Set of all sets (Russel’s) paradox is not a paradox because there is no such thing as the set of all sets.
Proof: Let A, B be sets. Then C={A,B,C} is not a set because it is undefined (circular definition).
Why can't there exist a set containing all sets? The definition of set under the Cantor definition is a set is a collection of distinct objects.
Russells paradox says if R is a set containing all sets which are not members of themselves. Then R is also included in this set, For R contains sets which are not members of themselves.
At the same time, R is a member of itself.
Thus the paradox.
Axiom: You can’t define something in terms of itself.
If that doesn’t satisfy you, and you accept C={A,C} as a legitimate set, I suggest you substitute the set C={A,C} into the various systems of Axiomatic set theory (which don’t define set) and if you find an inconsistency you may wish to revise that particular axiom. If you don’t find an inconsistency, which I suspect you won’t since the axioms are aware of Russels Paradox, then the only conclusion you can come to is that the axiomatic set has to be revised to reject Russel’s paradox.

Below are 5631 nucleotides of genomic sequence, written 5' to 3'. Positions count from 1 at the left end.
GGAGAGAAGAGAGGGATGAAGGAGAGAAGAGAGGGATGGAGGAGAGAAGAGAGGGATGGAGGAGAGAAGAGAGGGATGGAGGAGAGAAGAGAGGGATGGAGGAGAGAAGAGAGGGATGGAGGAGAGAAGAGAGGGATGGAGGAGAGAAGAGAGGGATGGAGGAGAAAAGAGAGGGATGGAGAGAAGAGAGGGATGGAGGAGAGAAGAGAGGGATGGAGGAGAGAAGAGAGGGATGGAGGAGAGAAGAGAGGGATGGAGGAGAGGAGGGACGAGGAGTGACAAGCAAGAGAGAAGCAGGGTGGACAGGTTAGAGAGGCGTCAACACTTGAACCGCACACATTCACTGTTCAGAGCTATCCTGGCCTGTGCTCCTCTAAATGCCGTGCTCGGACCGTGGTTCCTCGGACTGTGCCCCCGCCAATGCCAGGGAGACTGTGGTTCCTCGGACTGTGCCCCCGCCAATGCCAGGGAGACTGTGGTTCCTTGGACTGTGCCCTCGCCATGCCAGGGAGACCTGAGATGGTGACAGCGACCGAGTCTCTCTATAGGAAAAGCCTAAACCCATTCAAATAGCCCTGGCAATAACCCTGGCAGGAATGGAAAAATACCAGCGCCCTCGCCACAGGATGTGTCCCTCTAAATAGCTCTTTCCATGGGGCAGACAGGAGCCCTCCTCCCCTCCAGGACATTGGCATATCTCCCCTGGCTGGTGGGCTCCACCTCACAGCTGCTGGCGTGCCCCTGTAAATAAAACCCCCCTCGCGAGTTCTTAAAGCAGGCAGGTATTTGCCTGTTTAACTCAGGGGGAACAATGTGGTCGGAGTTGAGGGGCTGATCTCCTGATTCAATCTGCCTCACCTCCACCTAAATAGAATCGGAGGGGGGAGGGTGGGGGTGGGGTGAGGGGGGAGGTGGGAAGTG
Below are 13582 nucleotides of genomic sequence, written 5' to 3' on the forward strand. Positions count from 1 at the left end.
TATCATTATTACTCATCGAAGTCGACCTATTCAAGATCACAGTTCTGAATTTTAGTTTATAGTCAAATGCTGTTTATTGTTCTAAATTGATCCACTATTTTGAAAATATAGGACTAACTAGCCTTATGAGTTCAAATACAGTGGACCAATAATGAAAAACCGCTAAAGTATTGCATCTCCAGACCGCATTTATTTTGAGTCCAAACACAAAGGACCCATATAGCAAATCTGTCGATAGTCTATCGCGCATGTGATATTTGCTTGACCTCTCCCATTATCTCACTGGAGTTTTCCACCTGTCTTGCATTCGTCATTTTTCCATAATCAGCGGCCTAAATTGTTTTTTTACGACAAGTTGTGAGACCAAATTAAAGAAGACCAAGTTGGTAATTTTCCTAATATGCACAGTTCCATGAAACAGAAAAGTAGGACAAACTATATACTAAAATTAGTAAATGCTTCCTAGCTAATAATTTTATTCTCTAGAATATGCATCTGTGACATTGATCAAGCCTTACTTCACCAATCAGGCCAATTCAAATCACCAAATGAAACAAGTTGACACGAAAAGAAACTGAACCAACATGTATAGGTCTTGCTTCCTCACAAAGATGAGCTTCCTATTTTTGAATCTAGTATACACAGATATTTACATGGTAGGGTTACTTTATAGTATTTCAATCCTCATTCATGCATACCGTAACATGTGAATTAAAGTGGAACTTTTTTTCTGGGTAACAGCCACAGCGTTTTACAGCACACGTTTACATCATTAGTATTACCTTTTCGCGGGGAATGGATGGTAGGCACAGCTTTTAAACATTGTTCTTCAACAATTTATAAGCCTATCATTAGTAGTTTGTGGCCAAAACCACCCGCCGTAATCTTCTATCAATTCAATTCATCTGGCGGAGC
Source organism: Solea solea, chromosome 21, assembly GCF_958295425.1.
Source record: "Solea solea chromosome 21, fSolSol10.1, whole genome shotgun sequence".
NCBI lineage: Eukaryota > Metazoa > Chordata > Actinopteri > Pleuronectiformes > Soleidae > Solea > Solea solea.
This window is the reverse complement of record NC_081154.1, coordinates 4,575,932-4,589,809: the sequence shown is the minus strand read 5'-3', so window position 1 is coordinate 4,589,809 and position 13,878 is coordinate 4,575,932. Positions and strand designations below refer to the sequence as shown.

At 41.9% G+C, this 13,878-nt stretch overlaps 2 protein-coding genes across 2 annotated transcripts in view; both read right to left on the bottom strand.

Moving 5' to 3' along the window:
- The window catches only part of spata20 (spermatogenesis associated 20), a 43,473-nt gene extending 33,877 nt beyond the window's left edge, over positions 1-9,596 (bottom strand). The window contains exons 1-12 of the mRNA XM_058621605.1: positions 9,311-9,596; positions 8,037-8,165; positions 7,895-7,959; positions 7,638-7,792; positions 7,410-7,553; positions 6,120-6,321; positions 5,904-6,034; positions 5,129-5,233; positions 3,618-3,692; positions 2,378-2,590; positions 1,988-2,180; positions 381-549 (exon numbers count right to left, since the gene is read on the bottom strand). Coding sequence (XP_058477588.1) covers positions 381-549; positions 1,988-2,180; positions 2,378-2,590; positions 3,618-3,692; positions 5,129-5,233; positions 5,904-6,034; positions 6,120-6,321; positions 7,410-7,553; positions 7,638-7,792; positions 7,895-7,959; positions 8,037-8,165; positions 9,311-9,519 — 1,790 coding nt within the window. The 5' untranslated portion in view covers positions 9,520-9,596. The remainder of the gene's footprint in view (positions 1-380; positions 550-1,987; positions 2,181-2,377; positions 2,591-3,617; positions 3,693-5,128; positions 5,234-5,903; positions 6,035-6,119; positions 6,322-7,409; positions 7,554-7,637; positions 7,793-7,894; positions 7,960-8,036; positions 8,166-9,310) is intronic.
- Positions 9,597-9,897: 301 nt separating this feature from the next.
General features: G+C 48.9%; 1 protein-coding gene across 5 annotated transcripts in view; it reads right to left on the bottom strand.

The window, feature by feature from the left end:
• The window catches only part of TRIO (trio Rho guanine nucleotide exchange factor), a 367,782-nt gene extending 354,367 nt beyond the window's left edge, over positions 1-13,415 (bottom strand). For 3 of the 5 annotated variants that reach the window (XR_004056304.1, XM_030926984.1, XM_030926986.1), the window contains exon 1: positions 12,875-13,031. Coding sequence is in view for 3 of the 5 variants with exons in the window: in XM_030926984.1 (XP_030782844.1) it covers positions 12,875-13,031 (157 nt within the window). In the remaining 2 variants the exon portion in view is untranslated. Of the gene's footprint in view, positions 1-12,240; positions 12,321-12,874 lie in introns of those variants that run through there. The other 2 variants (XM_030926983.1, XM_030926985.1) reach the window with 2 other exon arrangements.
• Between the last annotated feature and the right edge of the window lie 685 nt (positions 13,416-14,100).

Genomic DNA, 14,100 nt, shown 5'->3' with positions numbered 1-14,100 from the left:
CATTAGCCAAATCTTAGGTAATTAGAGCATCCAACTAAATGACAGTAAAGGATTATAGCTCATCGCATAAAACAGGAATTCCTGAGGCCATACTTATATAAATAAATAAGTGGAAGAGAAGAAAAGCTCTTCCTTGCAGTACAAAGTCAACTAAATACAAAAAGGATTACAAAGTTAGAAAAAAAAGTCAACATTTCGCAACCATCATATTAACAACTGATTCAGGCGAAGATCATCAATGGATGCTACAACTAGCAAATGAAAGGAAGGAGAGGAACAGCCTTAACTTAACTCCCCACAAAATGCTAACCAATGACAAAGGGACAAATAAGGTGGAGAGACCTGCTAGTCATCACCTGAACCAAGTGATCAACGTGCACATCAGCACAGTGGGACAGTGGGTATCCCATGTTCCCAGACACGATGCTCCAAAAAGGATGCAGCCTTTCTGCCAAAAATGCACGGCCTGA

Russel published his “Paradox” shortly after Frege published his Foundations of Arithmetic, violating one of Frege’s axioms, which he subsequently revised to account for it. If MHF and this thread were around at the time, he could have saved himself the trouble:
Patrick Suppes Axiomatic Set Theory, pg 5. Dover, 1972
EDIT: If you don't accept the axiom of definition, I can suggest a few books on logic for you to work through.